2. I don’t want to turn to the person next to me and say, “You’re amazing.” How do I know that? They may be some sort of weird sexual deviant just released from prison for all I know. So, not really very amazing at all. It is toe-cringingly horrible. I want to worship Jesus Christ in the presence of my Heavenly Father as led by the Holy Spirit in unison with my Christian brothers and sisters without being pushed into an awkward handshake/hugging situation with a fat bloke called Biff who could do with a bit of underarm spray and is already looking past me to the next person/victim. Leave the cheesy gimmicks and student-y ice breakers at home. This is not a frat house (US) or freshers week (UK). I am capable of chatting to the people around me when we hang out at the end of the service or in the seats around me.

3.When it comes to songs, old is not ‘dead’ nor is new ‘more spiritual’. We have a rich tradition of beautiful music and hymnody in our Christian history. Strive for balance and, above all, make sure that what we are singing has doctrinal and theological meaning. “I’m just gunna sing this inane chorus for you Jesus” does not qualify as meaningful worship. Here’s an observation. I have no scientific data to back this up (only have years of experience visiting churches all over the world). Here it comes. Watch out for it! It is simply this. People sing Psalms and hymns better congregationally than most modern music songs. It is true at Niddrie with some of the most unchurched people on the planet. I don’t know why they sing the hymns better, but they do. I am assuming there is some musical reason for this, but I am unaware of what it is. As long as I explain complicated or outdated words, then we are good to go. It is noticeable that when we sing a hymn, the volume in our church increases dramatically. And no, we are not full of old people trying to make a point. A (so-called) worship leader earnestly singing a modern song at the top of his voice, dropping in a little falsetto (for tone you understand) accompanied by Animal from the Muppets on the drums and some long-haired kid, who looks like he surfed to church, wandering off on an extended solo is not leading anybody closer to the Lord just cos he ‘feels it.’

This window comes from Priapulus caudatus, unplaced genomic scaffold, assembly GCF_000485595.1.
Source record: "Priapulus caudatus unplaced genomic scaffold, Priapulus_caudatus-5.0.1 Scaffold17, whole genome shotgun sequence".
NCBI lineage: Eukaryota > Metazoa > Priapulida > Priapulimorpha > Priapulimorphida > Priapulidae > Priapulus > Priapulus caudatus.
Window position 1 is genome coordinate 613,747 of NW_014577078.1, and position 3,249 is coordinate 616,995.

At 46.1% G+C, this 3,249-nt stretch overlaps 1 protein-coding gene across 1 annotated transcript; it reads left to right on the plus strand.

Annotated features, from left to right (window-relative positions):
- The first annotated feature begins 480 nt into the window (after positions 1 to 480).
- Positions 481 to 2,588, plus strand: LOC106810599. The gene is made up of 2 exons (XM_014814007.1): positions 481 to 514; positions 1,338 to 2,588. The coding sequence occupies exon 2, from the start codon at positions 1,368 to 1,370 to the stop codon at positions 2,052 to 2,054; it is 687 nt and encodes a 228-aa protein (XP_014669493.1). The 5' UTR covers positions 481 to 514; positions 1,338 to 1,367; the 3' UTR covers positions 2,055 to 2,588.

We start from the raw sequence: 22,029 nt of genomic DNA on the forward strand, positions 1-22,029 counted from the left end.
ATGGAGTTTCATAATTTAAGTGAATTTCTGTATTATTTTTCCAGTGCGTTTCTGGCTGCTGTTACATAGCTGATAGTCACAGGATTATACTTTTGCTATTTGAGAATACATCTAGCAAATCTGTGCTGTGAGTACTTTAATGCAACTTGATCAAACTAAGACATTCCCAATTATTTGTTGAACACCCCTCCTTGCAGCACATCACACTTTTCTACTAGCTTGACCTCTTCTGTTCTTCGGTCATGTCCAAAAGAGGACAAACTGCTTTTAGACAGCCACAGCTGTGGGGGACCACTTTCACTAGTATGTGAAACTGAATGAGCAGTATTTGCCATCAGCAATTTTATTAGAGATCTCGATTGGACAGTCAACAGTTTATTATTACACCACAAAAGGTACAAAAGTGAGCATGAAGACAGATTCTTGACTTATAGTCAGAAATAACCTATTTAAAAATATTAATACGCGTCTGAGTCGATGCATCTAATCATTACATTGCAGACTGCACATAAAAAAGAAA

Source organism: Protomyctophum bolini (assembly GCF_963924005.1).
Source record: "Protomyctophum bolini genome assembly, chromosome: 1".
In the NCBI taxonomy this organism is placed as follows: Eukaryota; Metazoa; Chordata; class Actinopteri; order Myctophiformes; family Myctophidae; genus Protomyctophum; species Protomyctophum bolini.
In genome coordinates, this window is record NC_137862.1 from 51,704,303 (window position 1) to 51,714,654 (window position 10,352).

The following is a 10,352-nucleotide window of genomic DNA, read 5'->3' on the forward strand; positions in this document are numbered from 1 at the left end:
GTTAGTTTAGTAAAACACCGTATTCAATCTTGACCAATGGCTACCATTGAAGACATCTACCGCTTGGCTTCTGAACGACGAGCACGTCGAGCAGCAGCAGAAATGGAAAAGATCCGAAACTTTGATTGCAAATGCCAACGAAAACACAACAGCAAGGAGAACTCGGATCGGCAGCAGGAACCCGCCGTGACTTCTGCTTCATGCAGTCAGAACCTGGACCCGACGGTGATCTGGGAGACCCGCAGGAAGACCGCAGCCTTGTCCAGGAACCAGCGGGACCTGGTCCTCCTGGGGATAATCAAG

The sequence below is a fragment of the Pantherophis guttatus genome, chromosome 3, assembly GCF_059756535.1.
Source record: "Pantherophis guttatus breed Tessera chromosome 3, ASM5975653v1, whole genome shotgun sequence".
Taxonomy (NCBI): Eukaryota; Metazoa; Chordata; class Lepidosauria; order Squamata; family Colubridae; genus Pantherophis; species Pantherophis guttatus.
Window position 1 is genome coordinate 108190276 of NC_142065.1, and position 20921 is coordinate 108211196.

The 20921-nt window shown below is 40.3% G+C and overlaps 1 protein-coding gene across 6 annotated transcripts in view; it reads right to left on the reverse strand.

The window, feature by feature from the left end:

If you ever get the opportunity, visit a Free Church in Scotland and listen to some of the most hauntingly beautiful, unaccompanied, congregational Psalm singing you will ever hear. No irritant in the background mouthing platitudes while he strums his guitar. Just an old dude with a metal thing which he clangs and then we’re off to the races. Majestic and holy singing. Deeply spiritual. When done properly, of course.

At Niddrie, we help out an old and dying congregation. There are about six old people left. They sing some old school stuff but they do it with gusto. We have a little guitar or a piano (sometimes both if we’re lucky). One woman screeches out at the top of her voice, completely tone deaf but meaning every word she sings. It’s hard not to smile as the others sing along with her in their own offbeat time. It’s not pretty. It’s not very attractive for outsiders. But, man, she inspires everybody there to raise their voices in song with her as they worship Jesus. We could do with more of that kind of corporate worship noise and less showy polish is all I’m saying.

Just my thoughts on this trip so far. Listen to Psalm 16 and be blessed by what congregational singing ought to be like (IMHO).